Mönchengladbach (Nordrhein-Westfalen, Germany)
Mönchengladbach (earlier München-Gladbach or often only Gladbach), a city (1950 population, 122,388; 2005 population, 261,645) in Rhineland, Germany. In the 16th and 17th centuries there were many Anabaptists in the city, and particularly in the country around it. The first information about them concerned the execution of Vwit Pilgrams, who was recognized in the cross-examination as an Anabaptist, in the district records as a Lutheran, and in the Martyrs Mirror as a "High German brother." He was seized in the winter of 1532 but was released upon the petition of friends and relatives. In 1537 he was again seized, put on the rack after a lengthy imprisonment in Grevenbroich, and after another trial with torture in Gladbach, in which he persisted in his faith as fully as in the first trial he was burned at the stake on May 26 in Gladbach with a sack of powder around his neck. The region around Gladbach was full of Anabaptists. In Odenkirchen the pastor and chaplain were Anabaptists; Adam Pastor lived there for a time and Theunis van Hastenrath had baptized there. In 1554 Grevenbroich horse guards appeared in Hardt "on account of Anabaptists." From the records of the second church inspection of Tulich in 1550 (the first one of 1533 did not include Gladbach) it is seen that there were numerous "innovators" in the Gladbach region, for the authorities were ordered to present a list of Anabaptists, Sacramentists, etc., to the secretary.
Theunis van Hastenrath confessed that he had baptized four persons in Gladbach broich and in Hoeven; of these four Paetzgen Bruwers was still named as one of the unchurched in the inspection of 1560. This inspection said concerning Gerhard von Schechtelhausen, that he could not comprehend that the true body and blood of Christ were actually in the sacrament; but he accepted it with the word in spirit and in faith. The stadholder of Gladbach was ordered to be on the lookout for suspicious books and booksellers. The government and the church tried with all measures to stop the movement. They brought the noted clergyman Matthys von Aachen, who stayed in Gladbach a week, preached against the Anabaptists, and disputed with them. It is worthy of note that the people of Gladbach in the church inspection of 1560 asserted that they knew of no Anabaptists or rebaptized persons. They had recognized that the quiet industrious people who were for the most part native Gladbach people, had nothing to do with fanaticism of the Münsterite Anabaptists. Nevertheless the persecutions continued.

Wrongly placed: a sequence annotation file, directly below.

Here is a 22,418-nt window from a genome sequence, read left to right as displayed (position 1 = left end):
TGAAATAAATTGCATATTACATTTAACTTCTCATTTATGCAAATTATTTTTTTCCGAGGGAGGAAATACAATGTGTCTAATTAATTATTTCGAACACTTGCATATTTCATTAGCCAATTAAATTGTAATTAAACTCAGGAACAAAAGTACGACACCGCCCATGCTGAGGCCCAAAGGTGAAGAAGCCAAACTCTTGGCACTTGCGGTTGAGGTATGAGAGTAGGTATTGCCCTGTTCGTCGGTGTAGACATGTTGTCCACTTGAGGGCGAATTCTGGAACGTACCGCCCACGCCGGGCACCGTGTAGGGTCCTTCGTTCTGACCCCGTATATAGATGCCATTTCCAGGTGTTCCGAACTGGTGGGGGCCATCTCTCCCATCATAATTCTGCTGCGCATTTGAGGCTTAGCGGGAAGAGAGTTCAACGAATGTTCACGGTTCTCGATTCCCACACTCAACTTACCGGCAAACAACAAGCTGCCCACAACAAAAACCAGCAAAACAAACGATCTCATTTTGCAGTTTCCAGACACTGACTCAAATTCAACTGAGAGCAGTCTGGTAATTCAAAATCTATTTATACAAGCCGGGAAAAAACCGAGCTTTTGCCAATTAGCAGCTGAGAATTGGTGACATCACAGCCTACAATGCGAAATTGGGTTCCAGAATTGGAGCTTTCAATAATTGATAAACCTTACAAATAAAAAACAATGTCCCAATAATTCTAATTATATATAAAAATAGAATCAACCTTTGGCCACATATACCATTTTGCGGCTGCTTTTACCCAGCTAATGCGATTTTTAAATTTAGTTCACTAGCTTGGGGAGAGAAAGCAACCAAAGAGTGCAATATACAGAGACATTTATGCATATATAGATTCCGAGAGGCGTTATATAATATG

Theisz Rueden from Dülken, who was imprisoned on 26 July 1565 in Cologne with other Anabaptists, said that in the previous year he had been baptized between Gladbach and Viersen by Heinrich Krufft and Matthias Servaes, the leaders who had been preaching and baptizing in the region of Gladbach. The only other preacher he knew was "das Lampgen," who however had been deposed from his office. This was Lambert Kramer (or Lemken), who was important for the history of the Gladbach congregation and who stood with Zillis in the question of the ban and avoidance in marriage against the inexorable position of Menno Simons. He was expressly called "a High German preacher," and represented the moderate point of view of the High Germans. Matthias Servaes, who was also imprisoned in Cologne in 1665, favored unity and did not approve of excessively severe discipline, and in this spirit he admonished his Brethren in his correspondence from the prison.
In the same year the pastors of Jülich and Duren were dealing with the Anabaptists in the Gladbach district. They were to try to turn these erring ones from their error through the mercy of the Almighty. They and their preachers should be granted safe-conduct in writing.